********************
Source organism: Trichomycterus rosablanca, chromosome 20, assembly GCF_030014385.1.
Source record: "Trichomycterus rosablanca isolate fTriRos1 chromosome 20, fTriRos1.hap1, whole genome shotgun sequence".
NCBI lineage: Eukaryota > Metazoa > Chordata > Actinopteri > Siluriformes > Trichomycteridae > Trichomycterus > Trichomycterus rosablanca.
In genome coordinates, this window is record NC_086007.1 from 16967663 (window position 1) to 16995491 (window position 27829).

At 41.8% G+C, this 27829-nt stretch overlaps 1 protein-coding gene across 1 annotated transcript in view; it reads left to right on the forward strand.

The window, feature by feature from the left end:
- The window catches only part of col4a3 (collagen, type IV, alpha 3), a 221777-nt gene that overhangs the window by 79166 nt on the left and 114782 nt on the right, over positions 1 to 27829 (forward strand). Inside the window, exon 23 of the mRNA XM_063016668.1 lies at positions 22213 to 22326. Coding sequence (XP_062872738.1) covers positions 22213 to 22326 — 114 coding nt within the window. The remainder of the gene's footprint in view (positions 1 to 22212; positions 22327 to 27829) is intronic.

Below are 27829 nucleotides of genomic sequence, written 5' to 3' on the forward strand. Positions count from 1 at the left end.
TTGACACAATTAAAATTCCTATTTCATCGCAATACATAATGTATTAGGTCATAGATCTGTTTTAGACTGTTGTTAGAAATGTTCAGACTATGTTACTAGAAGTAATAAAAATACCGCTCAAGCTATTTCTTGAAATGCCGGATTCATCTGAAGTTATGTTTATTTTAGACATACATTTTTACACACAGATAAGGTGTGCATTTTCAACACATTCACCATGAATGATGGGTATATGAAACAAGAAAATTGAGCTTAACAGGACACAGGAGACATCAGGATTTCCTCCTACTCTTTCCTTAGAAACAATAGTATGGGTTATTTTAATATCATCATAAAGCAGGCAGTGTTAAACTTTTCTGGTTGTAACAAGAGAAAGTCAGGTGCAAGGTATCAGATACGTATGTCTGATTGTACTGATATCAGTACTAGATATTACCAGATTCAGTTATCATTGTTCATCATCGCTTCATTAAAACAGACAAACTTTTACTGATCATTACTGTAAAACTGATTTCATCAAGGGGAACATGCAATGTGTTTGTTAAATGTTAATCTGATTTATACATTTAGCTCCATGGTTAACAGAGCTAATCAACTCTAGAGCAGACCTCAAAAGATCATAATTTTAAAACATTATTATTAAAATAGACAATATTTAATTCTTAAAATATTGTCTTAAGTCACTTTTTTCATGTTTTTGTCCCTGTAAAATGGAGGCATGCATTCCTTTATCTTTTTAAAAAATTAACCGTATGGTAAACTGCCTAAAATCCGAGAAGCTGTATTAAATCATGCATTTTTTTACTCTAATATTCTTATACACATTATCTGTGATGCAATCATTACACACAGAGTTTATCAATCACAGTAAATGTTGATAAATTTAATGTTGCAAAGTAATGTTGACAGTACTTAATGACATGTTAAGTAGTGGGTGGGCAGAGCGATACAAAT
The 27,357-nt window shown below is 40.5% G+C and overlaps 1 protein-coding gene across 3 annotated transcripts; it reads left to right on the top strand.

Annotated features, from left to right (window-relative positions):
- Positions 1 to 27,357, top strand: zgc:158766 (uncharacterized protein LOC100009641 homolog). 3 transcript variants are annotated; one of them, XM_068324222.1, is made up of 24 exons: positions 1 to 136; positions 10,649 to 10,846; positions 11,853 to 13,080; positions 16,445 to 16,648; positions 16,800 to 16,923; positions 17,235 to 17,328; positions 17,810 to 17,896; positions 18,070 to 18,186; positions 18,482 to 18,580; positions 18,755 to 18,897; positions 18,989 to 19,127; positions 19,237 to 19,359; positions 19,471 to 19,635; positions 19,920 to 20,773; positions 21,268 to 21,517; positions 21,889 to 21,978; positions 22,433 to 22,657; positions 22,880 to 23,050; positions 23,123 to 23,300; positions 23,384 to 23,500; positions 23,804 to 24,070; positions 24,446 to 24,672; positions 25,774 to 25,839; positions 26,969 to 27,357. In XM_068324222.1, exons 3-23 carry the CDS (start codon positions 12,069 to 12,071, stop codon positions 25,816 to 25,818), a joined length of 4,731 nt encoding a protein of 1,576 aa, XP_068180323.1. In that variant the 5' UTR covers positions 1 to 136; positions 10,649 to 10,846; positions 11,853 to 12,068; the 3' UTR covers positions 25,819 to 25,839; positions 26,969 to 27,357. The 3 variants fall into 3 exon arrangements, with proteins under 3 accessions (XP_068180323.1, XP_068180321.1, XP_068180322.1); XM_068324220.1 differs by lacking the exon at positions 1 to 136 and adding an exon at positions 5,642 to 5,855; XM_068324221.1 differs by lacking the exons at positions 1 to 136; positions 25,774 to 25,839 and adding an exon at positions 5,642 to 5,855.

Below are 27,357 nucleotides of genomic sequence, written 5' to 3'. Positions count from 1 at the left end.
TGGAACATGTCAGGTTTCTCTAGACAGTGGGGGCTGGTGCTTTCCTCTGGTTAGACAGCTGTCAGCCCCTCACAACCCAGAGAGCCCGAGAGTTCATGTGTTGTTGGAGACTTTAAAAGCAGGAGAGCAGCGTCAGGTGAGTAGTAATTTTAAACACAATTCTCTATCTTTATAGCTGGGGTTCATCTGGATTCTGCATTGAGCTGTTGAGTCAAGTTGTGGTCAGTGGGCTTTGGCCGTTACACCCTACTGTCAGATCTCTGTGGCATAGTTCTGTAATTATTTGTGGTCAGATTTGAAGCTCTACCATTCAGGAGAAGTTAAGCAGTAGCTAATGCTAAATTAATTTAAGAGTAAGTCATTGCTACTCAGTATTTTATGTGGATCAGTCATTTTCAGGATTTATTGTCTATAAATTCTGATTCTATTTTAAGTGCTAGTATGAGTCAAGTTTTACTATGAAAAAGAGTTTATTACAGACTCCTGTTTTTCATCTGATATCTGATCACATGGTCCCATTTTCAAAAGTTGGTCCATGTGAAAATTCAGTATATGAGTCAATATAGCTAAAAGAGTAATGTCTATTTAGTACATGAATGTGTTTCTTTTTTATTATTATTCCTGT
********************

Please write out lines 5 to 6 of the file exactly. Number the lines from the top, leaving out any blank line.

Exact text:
At 41.8% G+C, this 27829-nt stretch overlaps 1 protein-coding gene across 1 annotated transcript in view; it reads left to right on the forward strand.

The window, feature by feature from the left end: